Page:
Mapping food supply chains, nanotech cancer diagnosis, and tracking bushfire recovery winners at 2022 Eureka Prizes

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Australian Museum
Australian Museum

A microscope slide that can diagnose cancer, mapping how what we eat affects the environment, and a volunteer effort tracking bushfire damage. These were just a few of the scientific projects recognised at the 2022 Australian Museum Eureka Prizes, announced in Sydney.

The prizes have been awarded each year since 1990 to recognise contributions to science and the public understanding of science.

The ANSTO Eureka Prize for Innovative Use of Technology went to the NanoMslide team, comprising researchers from La Trobe University, the University of Melbourne, the Garvan Institute of Medical Research, and the Peter MacCallum Cancer Centre. Their invention uses a special nanotechnology coating for microscope slides for quicker, cheaper cancer diagnosis.

Eric Chow, Christopher Fairley, Catriona Bradshaw, Jane Hocking, Deborah Williamson and Marcus Chen, from Monash University and the University of Melbourne, won the Australian Infectious Diseases Research Centre Eureka Prize for Infectious Diseases Research. Their work on sexually transmitted infections (STIs) uncovered the role of saliva in transmitting STIs and pioneered tailored antibiotic treatments.

The Eureka Prize for Excellence in Interdisciplinary Scientific Research was awarded to Manfred Lenzen, David Raubenheimer, Arunima Malik, Mengyu Li and Navoda Liyana Pathirana from the University of Sydney, for their work on how what we eat affects the environment. They traced billions of supply chains that deliver food to consumers.

Read more: The world's affluent must start eating local food to tackle the climate crisis, new research shows

The Environment Recovery Project, run by UNSW and the German Centre for Integrative Biodiversity Research, won the Department of Industry, Science and Resources Eureka Prize for Innovation in Citizen Science. The project gathered 1,600 volunteers to survey the damage caused by the devastating bushfires of 2019–20 and gather data on how the environment is recovering.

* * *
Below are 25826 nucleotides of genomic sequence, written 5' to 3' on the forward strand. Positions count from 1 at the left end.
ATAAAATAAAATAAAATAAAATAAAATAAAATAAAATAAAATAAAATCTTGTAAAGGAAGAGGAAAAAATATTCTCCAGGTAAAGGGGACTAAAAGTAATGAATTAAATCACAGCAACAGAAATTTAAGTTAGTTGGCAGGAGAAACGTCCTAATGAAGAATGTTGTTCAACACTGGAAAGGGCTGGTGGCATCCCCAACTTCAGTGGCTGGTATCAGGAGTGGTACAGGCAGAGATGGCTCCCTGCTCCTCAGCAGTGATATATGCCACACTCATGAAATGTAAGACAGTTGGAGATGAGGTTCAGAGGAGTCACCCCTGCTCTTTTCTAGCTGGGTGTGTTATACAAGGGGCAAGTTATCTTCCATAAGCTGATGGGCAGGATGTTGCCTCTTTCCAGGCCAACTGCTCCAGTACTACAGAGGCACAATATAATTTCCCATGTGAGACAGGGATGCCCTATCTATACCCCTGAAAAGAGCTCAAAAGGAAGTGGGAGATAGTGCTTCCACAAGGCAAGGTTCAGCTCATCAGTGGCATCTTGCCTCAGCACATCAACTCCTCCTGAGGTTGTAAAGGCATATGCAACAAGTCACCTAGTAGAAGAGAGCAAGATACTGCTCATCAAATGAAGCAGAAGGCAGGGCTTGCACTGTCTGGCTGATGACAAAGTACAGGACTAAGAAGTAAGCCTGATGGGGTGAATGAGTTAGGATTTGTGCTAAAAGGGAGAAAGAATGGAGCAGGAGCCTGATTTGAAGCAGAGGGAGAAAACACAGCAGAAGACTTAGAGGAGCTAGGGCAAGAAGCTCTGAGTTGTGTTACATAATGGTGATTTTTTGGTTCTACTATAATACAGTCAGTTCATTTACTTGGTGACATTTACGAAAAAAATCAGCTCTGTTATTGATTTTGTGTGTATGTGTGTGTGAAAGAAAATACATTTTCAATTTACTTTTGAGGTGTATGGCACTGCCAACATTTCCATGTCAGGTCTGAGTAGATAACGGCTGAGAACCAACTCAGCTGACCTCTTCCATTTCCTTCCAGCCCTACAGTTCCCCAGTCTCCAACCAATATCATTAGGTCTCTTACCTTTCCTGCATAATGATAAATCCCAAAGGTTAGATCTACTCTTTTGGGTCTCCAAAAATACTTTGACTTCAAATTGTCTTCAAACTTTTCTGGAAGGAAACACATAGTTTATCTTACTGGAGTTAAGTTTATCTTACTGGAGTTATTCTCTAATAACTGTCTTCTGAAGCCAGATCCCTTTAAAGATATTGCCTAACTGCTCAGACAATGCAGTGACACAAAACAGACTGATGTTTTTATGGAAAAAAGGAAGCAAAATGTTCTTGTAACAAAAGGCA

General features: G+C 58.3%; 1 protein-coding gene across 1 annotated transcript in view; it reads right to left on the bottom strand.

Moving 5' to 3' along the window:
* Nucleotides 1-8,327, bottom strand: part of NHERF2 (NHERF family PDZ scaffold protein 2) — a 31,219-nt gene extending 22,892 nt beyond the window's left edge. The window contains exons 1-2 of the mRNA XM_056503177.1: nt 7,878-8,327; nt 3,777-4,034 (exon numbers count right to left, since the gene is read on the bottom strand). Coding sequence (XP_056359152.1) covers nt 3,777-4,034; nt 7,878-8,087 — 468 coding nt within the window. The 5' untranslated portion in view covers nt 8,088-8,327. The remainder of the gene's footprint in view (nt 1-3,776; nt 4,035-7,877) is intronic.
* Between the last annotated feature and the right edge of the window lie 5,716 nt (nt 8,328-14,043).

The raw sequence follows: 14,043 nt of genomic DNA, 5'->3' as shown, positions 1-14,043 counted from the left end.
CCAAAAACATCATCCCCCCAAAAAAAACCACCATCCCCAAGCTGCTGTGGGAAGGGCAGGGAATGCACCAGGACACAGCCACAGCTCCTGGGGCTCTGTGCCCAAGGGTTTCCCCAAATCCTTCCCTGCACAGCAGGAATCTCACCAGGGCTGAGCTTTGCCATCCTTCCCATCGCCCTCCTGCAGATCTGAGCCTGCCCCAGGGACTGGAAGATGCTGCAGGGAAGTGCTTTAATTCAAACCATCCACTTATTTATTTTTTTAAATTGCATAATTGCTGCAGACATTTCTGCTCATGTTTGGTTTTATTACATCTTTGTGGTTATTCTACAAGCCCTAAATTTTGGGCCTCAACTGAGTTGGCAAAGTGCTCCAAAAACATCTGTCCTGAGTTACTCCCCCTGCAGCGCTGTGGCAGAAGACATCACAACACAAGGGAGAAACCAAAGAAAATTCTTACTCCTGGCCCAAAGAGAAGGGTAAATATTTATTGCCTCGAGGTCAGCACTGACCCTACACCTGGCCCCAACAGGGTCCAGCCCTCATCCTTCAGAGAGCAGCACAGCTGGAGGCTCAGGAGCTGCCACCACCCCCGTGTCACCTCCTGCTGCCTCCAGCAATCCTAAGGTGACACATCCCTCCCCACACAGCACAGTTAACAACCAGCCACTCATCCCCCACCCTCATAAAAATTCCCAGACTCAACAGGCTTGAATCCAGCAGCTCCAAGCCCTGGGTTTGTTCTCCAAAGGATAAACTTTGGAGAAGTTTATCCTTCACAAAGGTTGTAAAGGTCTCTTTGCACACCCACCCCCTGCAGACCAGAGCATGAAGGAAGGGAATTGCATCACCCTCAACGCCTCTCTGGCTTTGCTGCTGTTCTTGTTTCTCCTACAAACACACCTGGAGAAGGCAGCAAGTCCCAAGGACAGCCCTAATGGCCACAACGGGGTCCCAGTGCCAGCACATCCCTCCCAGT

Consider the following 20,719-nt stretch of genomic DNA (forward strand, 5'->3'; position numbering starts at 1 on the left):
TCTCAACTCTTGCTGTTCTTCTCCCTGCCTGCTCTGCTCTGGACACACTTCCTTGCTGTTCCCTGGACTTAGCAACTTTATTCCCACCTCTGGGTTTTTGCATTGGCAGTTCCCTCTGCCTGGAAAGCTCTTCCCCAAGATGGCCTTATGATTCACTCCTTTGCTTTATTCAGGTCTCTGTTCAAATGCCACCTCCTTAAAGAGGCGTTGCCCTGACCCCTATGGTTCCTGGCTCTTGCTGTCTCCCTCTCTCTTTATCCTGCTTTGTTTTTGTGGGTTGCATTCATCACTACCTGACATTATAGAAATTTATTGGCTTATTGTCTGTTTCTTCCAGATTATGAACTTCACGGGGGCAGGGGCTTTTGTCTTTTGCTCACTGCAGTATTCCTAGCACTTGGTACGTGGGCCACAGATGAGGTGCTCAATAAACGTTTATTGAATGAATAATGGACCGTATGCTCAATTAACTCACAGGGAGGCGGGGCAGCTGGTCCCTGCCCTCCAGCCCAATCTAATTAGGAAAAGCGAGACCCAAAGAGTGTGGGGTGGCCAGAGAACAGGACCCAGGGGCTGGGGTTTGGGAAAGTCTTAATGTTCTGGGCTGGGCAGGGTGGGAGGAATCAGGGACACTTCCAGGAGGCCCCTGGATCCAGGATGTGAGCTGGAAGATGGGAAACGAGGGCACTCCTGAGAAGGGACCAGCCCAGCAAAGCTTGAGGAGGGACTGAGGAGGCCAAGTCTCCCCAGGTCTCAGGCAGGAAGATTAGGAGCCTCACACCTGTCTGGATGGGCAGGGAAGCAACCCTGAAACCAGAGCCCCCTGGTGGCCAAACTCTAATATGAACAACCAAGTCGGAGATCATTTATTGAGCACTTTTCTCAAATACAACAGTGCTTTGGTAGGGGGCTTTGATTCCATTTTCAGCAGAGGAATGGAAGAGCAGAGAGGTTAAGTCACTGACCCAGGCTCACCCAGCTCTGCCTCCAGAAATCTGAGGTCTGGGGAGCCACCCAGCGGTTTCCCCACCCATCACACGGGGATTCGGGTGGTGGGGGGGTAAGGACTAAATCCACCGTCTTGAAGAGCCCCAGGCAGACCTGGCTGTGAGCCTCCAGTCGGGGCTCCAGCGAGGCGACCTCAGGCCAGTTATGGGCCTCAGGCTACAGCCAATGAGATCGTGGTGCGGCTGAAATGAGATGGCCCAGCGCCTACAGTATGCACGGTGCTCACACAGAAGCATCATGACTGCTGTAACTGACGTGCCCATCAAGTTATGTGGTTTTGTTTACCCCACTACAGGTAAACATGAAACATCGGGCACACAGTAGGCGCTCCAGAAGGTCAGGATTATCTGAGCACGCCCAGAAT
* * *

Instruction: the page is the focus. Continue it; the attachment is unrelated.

UNSW Professor Raina MacIntyre was awarded the Department of Defence Eureka Prize for Leadership in Science and Innovation for her “significant leadership role in the international response to the COVID-19 pandemic”. She has written a range of articles for The Conversation, including an early explainer on the novel coronavirus.

The UNSW Eureka Prize for Scientific Research went to Justin Yerbury of the University of Wollongong. Since his diagnosis with motor neuron disease in 2016, he has made key discoveries about the molecular causes of the disease.

The Australian Museum Research Institute also awarded two medals. One went to Stephen Keable, a former manager of the Marine Invertebrates Collections at the Australian Museum, for his work on marine invertebrates. The second was awarded to Graham Durant, the recently retired director of Questacon, for his service to Australian science and science education.

Read more: Museum or not? The changing face of curated science, tech, art and culture

Other winners included:

NSW Environment and Heritage Eureka Prize for Applied Environmental Research – Sustainable Farms, Australian National University

Macquarie University Eureka Prize for Outstanding Early Career Researcher – Tess Reynolds, University of Sydney

Celestino Eureka Prize for Promoting Understanding of Science – Veena Sahajwalla, UNSW

Australian Museum Eureka Prize for Science Journalism – Jackson Ryan, CNET

Department of Industry, Science and Resources Eureka Prize for STEM Inclusion – Kirsten Ellis, Monash University

University of Sydney Sleek Geeks Science Eureka Prize — Primary – Genevieve S., Bucasia State School, Qld

University of Sydney Sleek Geeks Science Eureka Prize — Secondary – Iestyn R., St John’s Anglican College, Forest Lake, Qld

Eureka Prize for Emerging Leader in Science – Sumeet Walia, RMIT University

University of Technology Sydney Eureka Prize for Outstanding Mentor of Young Researchers – Paul Wood, Monash University

This article is republished from The Conversation is the world's leading publisher of research-based news and analysis. A unique collaboration between academics and journalists.

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